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B Density of air experiment, why it yields these answers?

  1. Nov 11, 2016 #1
    Hi,

    If you had a sealed round bottomed flask on some lab scales and you recorded the mass and then you removed all the air with a vacuum pump and then found the mass of the flask again would the difference between the two readings really be an estimate of the mass of the gas in the flask? The reason it puzzles me is that the body of the flask is clearly resting on the balance but the gas inside is randomly bouncing. OK so some of the gas particles will be hitting the bottom surface of the flask and hence pushing the flask down onto the scales a little bit ( but the force on the bottom then is to do with the rate of change of momentum of the bouncing air particles is it not? not their mass?) but equally gas particles will be hitting the top surface of the flask and lifting the flask off the scales a little bit.

    Can someone please explain to me why you can use this approach to estimate the mass of a gas. My discussion comes from an experimental set up suggested by the IOP.
     
  2. jcsd
  3. Nov 11, 2016 #2

    Nugatory

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    Because gravity is pulling the individual air molecules down, they are on average striking the bottom very very slightly more forcefully than the they are striking the top. Thus, there is a (very very very small) pressure gradient within the flask; the pressure at the bottom is very slightly higher than at the top, and it caused by the weight of the air in the flask pushing down on the bottom.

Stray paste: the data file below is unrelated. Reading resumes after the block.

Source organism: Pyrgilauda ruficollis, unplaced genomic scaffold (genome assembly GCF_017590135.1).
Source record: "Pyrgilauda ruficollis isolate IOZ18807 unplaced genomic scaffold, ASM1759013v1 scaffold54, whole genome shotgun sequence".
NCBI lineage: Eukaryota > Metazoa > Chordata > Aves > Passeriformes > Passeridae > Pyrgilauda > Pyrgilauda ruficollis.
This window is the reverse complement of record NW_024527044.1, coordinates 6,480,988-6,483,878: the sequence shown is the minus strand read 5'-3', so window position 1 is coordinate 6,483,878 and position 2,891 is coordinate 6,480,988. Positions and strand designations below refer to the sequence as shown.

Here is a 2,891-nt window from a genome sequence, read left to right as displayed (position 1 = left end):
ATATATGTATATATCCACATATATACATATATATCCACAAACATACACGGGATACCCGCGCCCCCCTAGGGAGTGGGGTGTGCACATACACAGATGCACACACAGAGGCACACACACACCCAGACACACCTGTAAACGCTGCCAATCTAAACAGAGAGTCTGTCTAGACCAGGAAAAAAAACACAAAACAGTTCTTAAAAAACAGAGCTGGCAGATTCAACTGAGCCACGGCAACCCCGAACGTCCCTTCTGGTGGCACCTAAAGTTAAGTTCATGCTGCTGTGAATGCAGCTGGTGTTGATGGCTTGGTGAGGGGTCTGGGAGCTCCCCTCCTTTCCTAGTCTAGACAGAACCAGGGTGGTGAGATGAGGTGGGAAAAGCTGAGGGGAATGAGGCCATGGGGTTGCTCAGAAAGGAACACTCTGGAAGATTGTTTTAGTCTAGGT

It is worth adding that when we weigh something, we usually ignore the buoyant force from the air around the object because that force is generally negligibly small. However, the weight of the air in the flask is also very small (it would be a good exercise to calculate the weight of the air in a one-liter flask, compare with the empty weight of a typical one-liter flask) so the buoyancy cannot be ignored - in fact, if the air in the flask is not under pressure, its weight will be exactly cancelled by the buoyancy.
     
  4. Nov 11, 2016 #3
    Each molecule in the flask is moving around randomly, but the average motion of the air in the flask should be at rest relative to the flask. If you aren't supplying energy to the flask, any small currents in the air in the flask should die down quickly. If the air in the flask is at rest with the flask, then you can treat them as a rigid object. The net force on the flask equals the sum of forces on every particle in the flask.
     
  5. Nov 11, 2016 #4
    I agree with all, and I will add a different visual analogy with the idea that other ways of looking at things helps understanding.

    Suppose the flask contained one perfectly elastic rubber ball with some kinetic energy. You can picture it hitting the bottom flying up in a parabolic arc as it is decelerated by gravity falling back down and hitting the bottom again without ever hitting the top. Or if the ball has more energy it hits the top, but being decelerated by gravity, it always hits the top less forcefully than it hits the bottom.

    The molecules are constantly hitting each other and being interrupted on their paths, but in each segment of motion between each collision each and every molecule is being accelerated toward the bottom of the flask in a parabolic arc. They are all constantly "falling". Consequently they hit the bottom harder than they hit the top.